So the next cut wherever it falls pierces the Barrel Bottom and all the Water runs out, doesn’t matter where you hit the barrell bottom but as a container of fluids its useless and in this context cut the RAF airsupport is a no go outside the UK, cut the Navy forget the Falklands or Siera Leon even having Hospital/Support ships available becuase there will be no Engineers to operate them.
Capability has to go this time permanently so the rest can concentrate on doing whats left at least adequatly if not ideally very well.

Not a Boffin
Not a Boffin
January 21, 2015 3:31 pm

Depends (as ever) how you define proportionate. If you mean regular headcount, then (including the revised Army 2020 numbers) you’ve gone from 102000 to 82000 – a 20% reduction, but that coupled with cessation of Telic and Herrick. The original SDSR 2010 called for 95000 (a 7% cut). There’s also the uplift in reserves to consider, with preserves the 102000 total.

The Naval service (including theRM) lost 5000, with the expectation of another 1000 to end up at 29000, which is 16-17% depending on which it is. Harder to absorb in a smaller force.

I’d suggest the overall capability losses were at least the same if not proprtionally more. Yes the army lost 40% of Challys (but serviceable Chally’s?) and 35% of SP Arty. Whether these were actually delivering commitments, or contingency is debateable. What is not debateable is taht the RN lost 18% of its DD/FF force without a concomitant decrease in commitment.

Hohum
Hohum
January 21, 2015 3:40 pm

Equipment orders in the next few months that are genuinely headline worthy could be T26 or some more of those 14 F-35s, nothing MPA related will happen until the SDSR and even then it will likely not be a new platform.

Getting rid of Trident would be monumentally stupid given the nuclear forces modernisation going on in Russia.

The Army should take the full brunt of any required cuts in 2015; it escaped least cut in 2010, has shown itself to be of limited effectiveness in Iraq and Afghanistan and the government is unwilling to use it. By contrast the RAF and RN are both overstretched significantly.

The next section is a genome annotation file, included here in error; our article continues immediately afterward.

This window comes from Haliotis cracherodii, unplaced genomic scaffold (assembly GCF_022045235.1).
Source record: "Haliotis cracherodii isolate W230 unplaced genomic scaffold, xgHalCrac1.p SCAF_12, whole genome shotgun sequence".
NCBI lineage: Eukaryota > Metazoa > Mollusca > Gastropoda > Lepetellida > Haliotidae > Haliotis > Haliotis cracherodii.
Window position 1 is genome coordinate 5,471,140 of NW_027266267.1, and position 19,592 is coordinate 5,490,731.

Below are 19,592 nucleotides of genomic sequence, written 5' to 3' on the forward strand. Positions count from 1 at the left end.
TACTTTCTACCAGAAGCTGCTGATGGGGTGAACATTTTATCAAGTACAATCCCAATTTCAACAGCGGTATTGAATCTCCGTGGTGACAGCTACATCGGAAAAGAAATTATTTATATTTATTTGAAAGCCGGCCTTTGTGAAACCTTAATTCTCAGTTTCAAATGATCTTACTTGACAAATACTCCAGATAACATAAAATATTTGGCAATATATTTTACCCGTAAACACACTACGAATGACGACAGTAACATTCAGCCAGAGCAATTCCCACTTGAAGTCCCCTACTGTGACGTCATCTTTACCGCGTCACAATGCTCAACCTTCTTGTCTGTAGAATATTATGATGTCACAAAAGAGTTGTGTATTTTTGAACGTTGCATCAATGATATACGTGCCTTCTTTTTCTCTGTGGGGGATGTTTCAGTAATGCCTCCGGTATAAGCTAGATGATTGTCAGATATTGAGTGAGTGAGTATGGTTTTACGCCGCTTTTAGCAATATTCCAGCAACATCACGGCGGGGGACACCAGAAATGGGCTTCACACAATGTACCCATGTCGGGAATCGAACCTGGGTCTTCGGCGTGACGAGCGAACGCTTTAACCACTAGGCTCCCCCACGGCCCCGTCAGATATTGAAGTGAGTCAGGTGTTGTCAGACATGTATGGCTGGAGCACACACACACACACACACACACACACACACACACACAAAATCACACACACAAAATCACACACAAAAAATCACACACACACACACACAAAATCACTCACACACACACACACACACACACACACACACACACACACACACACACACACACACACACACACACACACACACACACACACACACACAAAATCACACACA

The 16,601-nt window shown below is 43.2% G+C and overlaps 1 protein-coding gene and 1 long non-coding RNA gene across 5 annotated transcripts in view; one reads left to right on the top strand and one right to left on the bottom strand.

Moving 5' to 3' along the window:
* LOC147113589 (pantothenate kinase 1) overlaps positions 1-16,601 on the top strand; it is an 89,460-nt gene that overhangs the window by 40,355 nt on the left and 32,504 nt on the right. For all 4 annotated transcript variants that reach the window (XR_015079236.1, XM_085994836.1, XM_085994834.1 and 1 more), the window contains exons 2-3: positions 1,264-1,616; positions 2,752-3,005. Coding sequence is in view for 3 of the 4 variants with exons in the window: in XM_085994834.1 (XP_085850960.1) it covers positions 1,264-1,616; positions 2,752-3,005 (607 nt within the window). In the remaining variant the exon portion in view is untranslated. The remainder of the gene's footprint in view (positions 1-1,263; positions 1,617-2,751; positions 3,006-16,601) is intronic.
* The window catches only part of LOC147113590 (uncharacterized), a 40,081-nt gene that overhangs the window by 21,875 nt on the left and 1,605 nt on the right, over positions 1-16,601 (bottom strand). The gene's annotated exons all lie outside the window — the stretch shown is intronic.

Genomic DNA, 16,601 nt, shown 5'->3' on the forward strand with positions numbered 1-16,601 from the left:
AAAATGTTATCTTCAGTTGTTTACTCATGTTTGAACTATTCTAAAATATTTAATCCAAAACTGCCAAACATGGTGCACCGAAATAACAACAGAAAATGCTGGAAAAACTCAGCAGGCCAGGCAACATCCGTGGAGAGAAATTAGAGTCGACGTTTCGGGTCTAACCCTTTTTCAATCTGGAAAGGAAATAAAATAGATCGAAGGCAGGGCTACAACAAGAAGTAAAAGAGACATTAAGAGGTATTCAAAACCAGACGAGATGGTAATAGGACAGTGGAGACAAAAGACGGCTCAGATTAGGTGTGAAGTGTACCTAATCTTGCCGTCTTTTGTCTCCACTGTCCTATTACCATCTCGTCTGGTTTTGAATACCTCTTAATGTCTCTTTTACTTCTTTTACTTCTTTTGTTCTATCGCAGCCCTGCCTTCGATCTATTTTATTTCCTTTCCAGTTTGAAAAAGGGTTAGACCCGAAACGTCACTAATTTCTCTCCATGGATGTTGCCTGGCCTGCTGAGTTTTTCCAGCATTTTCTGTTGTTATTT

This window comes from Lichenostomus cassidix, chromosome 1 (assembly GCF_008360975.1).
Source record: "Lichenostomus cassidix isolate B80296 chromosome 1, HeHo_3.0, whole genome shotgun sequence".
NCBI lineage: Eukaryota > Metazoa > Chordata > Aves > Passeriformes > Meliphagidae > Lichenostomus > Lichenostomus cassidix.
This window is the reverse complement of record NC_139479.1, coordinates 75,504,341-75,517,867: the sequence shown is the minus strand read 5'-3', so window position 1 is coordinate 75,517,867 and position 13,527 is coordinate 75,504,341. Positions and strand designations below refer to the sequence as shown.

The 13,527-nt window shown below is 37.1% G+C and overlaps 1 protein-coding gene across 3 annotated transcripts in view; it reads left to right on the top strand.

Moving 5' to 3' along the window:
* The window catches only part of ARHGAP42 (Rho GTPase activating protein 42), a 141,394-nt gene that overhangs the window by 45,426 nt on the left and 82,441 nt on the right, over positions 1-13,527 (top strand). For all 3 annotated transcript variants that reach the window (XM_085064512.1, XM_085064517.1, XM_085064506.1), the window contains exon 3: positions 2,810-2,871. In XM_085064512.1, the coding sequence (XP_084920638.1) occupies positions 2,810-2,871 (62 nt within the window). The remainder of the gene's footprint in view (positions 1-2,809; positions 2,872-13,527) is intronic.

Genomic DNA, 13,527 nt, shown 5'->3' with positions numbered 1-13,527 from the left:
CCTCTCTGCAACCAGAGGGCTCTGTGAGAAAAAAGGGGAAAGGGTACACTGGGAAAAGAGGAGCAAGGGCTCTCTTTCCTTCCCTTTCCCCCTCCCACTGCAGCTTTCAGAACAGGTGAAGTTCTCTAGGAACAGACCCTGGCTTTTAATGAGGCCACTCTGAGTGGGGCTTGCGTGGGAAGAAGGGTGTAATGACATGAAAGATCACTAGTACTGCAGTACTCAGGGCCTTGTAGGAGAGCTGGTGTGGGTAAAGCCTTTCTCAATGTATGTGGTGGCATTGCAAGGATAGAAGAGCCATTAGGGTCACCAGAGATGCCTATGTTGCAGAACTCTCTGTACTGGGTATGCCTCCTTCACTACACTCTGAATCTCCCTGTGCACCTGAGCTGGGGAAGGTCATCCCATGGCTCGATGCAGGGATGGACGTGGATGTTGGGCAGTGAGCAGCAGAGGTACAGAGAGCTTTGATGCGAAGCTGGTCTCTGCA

Think Defence
Admin
January 21, 2015 3:43 pm
Reply to  Not a Boffin

NaB, you could go down that line into ever decreasing circles of commitment v need, in service fleet v available fleet, capability arguments, major projects on the horizon etc etc but to characterise one service or the other as somehow harder done to is open to challenge.

When all said and done, they have all been hit hard

Hohum
Hohum
January 21, 2015 3:57 pm

TD,

That’s where you are wrong. The RAF was by far the worst sufferer in 2010. It has lost a third of its fast jet force (and that may yet become as much as half), had to compromise on it’s Tornado replacement, a third of its lift capability went, it’s entire MPA capability and had a substantial component of it’s ISTAR force put on notice.

The Navy certainly took a hit with the loss of four frigates and the reduction to one operational flat-top though the pay off for that was getting to keep QE and build up an LHA. The amphib force was essentially cut by a third and that was definitely significant.

The Army by contrast got of lightly and the disturbing thing about Cameron’s comments is that it suggests they may do so again, despite being of limited utility.

Think Defence
Admin
January 21, 2015 3:57 pm
Reply to  Martin

Martin, if 107 Typhoon is close to the bare minimum for QRA then I think the RAF has a problem